Days before Prime Minister Imran Khan's visit to Turkey, Pakistan has declared US-based Fethullah Gulen's FETO group a terrorist organization.
The Supreme Court on Friday (Dec 28) directed the Ministry of Interior to declare Pak-Turk International Cag Education Foundation (PTICEF) of Gulen group as a 'proscribed organization.'
The judgment said the Pak-Turk International Cag Education Foundation is declared a terrorist organization in the light of the decisions of OIC (Organization of Islamic Cooperation) and Asian Parliamentary Assembly, noting that Turkey has also declared the aforementioned organization a terrorist group.
The court decision came in a constitution petition seeking directions to declare PTCIF as a terrorist outfit and handing over custody of Pak-Turk 28 schools to the Turkiye Maarif Foundation (TMF), established in 1999.
The judgment said that the evidence available to the court showed that the PTICEF was found by the investigative and judicial authorities of Turkey to have direct links and nexus with FETO (Gulenist Terror Organisation (Fethullahçı Terör Örgutu; abbreviation: FETÖ).
The order further says the step represents international commitments of the government of Pakistan towards the international community and, more importantly, towards the Republic of Turkey with which the government and the people of Pakistan enjoy close relations.
Gulen movement declared a terrorist group by Turkey
On June 1, 2016, President Erdogan officially designated the Gulen movement a terrorist group and said he would pursue its members whom he accused of trying to topple the government.
Gulen, described by Pape Escobar as a CIA asset, has long been accused by leading Justice and Development Party (AKP) lawmakers, President Erdogan and his inner circle of forming and heading a terrorist organization to topple the Turkish government through insiders in the police and other state institutions.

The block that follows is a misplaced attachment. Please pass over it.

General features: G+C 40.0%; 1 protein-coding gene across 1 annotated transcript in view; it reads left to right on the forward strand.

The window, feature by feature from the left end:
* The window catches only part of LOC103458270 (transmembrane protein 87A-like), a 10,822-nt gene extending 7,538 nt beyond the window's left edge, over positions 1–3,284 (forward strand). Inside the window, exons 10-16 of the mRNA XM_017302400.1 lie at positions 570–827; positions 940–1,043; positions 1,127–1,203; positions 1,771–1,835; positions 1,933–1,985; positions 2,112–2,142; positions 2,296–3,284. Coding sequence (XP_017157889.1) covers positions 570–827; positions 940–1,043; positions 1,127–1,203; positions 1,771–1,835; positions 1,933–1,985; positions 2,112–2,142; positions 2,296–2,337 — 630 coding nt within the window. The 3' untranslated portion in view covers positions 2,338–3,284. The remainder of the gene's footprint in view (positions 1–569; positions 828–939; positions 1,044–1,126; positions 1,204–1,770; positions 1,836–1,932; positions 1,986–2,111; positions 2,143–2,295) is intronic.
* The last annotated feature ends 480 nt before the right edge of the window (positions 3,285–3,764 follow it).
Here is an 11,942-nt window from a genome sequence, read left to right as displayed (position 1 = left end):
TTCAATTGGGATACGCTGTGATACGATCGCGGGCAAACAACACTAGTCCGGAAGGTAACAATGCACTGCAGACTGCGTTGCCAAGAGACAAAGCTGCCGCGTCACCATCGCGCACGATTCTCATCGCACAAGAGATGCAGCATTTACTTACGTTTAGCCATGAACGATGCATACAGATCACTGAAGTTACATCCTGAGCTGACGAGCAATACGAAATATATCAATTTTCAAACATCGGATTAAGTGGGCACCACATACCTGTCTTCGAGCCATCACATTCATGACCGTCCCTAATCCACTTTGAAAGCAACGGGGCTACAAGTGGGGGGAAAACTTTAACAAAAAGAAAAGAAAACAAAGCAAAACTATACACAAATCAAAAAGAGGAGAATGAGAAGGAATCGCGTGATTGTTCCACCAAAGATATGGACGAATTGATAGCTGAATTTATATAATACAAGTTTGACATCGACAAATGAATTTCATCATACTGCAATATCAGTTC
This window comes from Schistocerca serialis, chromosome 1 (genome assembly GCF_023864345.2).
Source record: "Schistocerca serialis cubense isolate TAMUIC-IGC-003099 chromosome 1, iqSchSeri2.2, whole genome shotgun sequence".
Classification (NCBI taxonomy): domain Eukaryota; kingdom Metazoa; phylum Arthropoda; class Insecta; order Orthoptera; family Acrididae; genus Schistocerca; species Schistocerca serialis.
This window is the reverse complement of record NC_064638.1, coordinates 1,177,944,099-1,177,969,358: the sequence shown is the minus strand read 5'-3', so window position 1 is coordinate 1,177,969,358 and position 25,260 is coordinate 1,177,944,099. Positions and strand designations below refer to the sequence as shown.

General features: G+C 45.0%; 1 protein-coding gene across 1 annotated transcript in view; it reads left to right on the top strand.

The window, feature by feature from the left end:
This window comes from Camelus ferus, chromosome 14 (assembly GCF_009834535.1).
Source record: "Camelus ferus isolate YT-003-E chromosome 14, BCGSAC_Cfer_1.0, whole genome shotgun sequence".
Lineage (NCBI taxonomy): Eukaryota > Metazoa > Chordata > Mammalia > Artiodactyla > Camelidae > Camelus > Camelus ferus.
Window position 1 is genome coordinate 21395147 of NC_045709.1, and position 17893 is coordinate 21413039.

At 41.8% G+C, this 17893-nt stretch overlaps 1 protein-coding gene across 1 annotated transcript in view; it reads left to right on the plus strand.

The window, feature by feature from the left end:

Critics point to a video that emerged in 1999 in which Gulen seemed to suggest that his followers should infiltrate mainstream institutions. "You must move within the arteries of the system, without anyone noticing your existence, until you reach all the power centres " You must wait until such time as you have got all the state power, until you have brought to your side all the power of the constitutional institution in Turkey."
According to the Diplomat, in May 2015, Tajikistan had become the latest Central Asian country to close schools linked to the Gulen movement. In fact, Tajikistan's decision to close the schools reflected a wider trend in the region. The Turkish Daily Sabah reported in mid-May 2015 that Kosovo, the Democratic Republic of the Congo, Kazakhstan, Somalia, and Japan have all begun procedures to close Gulen-linked schools. In July 2014, Azerbaijan closed Gulen schools on fears of a parallel government. Uzbekistan shut down its Gulen schools in 1999. In Russian Chechnya and Dagestan regions Gulen-backed schools were once banned by President Putin. The Gulen website says that the schools are back in operation.
Turkish court in December 2014 issued an arrest warrant for Gulen. Turkish government has asked for his repatriation.
Gaza Freedom Flotilla
Tellingly, in 2010, Gulen shocked Turkey when he supported brutal Israeli operation on May 31, 2010 against the Turkish ship Mavi Marmara, which was part of six ships of the "Gaza Freedom Flotilla" in the international waters of the Mediterranean Sea. The Turkish led flotilla, organized by the Free Gaza Movement and the Turkish Foundation for Human Rights and Freedoms and Humanitarian Relief (degreesHH), was carrying humanitarian aid and construction materials, with the intention of breaking the illegal and inhumane Israeli-Egyptian blockade of the Gaza Strip.
During the raid, nine activists were killed including eight Turkish nationals and one Turkish American, and many more were wounded. Volunteers had come from over forty countries, united by the simplicity of their mission: to publicly deliver aid to Gaza in order to challenge Israel's illegal blockade on small, densely populated Gaza strip.
In his 2010 Wall Street Journal interview, Gulen commented on the incident, saying, "It is not easy to say if they [the IHH] are politicized or not". He continued by insisting that the IHH should have sought permission from Israel before transporting aid to Gaza.
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